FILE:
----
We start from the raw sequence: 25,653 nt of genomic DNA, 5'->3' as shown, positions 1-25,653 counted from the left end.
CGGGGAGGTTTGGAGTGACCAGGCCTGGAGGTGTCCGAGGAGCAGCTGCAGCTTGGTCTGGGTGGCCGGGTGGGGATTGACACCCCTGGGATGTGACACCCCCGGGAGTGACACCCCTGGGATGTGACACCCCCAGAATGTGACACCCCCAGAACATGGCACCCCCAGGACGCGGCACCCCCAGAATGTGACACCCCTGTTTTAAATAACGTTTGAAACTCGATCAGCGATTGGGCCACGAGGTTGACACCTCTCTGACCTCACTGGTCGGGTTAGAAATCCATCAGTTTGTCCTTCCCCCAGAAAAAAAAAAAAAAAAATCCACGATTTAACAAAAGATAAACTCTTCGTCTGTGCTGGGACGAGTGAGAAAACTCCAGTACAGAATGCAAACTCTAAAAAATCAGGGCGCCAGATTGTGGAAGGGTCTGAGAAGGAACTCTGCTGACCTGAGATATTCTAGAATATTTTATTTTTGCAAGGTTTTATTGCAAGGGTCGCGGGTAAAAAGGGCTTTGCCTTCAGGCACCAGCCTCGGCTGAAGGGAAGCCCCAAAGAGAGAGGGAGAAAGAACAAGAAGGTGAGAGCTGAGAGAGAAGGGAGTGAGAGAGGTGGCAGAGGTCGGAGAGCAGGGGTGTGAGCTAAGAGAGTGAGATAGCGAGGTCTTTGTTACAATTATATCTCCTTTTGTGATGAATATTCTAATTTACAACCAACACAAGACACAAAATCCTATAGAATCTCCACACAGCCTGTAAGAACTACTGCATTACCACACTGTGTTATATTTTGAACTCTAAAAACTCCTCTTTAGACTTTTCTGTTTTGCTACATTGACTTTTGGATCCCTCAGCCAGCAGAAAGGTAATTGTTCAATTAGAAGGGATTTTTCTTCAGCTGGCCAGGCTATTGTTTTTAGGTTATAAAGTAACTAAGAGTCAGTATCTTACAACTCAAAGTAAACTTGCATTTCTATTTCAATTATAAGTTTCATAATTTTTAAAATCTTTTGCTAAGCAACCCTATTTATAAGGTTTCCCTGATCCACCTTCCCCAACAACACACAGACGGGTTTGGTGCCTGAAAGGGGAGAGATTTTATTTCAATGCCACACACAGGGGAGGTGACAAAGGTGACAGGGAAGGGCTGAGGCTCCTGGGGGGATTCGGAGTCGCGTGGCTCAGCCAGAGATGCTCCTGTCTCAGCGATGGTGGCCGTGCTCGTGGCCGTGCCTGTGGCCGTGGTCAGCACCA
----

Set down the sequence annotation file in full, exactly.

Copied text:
We start from the raw sequence: 25,653 nt of genomic DNA, 5'->3' as shown, positions 1-25,653 counted from the left end.
CGGGGAGGTTTGGAGTGACCAGGCCTGGAGGTGTCCGAGGAGCAGCTGCAGCTTGGTCTGGGTGGCCGGGTGGGGATTGACACCCCTGGGATGTGACACCCCCGGGAGTGACACCCCTGGGATGTGACACCCCCAGAATGTGACACCCCCAGAACATGGCACCCCCAGGACGCGGCACCCCCAGAATGTGACACCCCTGTTTTAAATAACGTTTGAAACTCGATCAGCGATTGGGCCACGAGGTTGACACCTCTCTGACCTCACTGGTCGGGTTAGAAATCCATCAGTTTGTCCTTCCCCCAGAAAAAAAAAAAAAAAAATCCACGATTTAACAAAAGATAAACTCTTCGTCTGTGCTGGGACGAGTGAGAAAACTCCAGTACAGAATGCAAACTCTAAAAAATCAGGGCGCCAGATTGTGGAAGGGTCTGAGAAGGAACTCTGCTGACCTGAGATATTCTAGAATATTTTATTTTTGCAAGGTTTTATTGCAAGGGTCGCGGGTAAAAAGGGCTTTGCCTTCAGGCACCAGCCTCGGCTGAAGGGAAGCCCCAAAGAGAGAGGGAGAAAGAACAAGAAGGTGAGAGCTGAGAGAGAAGGGAGTGAGAGAGGTGGCAGAGGTCGGAGAGCAGGGGTGTGAGCTAAGAGAGTGAGATAGCGAGGTCTTTGTTACAATTATATCTCCTTTTGTGATGAATATTCTAATTTACAACCAACACAAGACACAAAATCCTATAGAATCTCCACACAGCCTGTAAGAACTACTGCATTACCACACTGTGTTATATTTTGAACTCTAAAAACTCCTCTTTAGACTTTTCTGTTTTGCTACATTGACTTTTGGATCCCTCAGCCAGCAGAAAGGTAATTGTTCAATTAGAAGGGATTTTTCTTCAGCTGGCCAGGCTATTGTTTTTAGGTTATAAAGTAACTAAGAGTCAGTATCTTACAACTCAAAGTAAACTTGCATTTCTATTTCAATTATAAGTTTCATAATTTTTAAAATCTTTTGCTAAGCAACCCTATTTATAAGGTTTCCCTGATCCACCTTCCCCAACAACACACAGACGGGTTTGGTGCCTGAAAGGGGAGAGATTTTATTTCAATGCCACACACAGGGGAGGTGACAAAGGTGACAGGGAAGGGCTGAGGCTCCTGGGGGGATTCGGAGTCGCGTGGCTCAGCCAGAGATGCTCCTGTCTCAGCGATGGTGGCCGTGCTCGTGGCCGTGCCTGTGGCCGTGGTCAGCACCA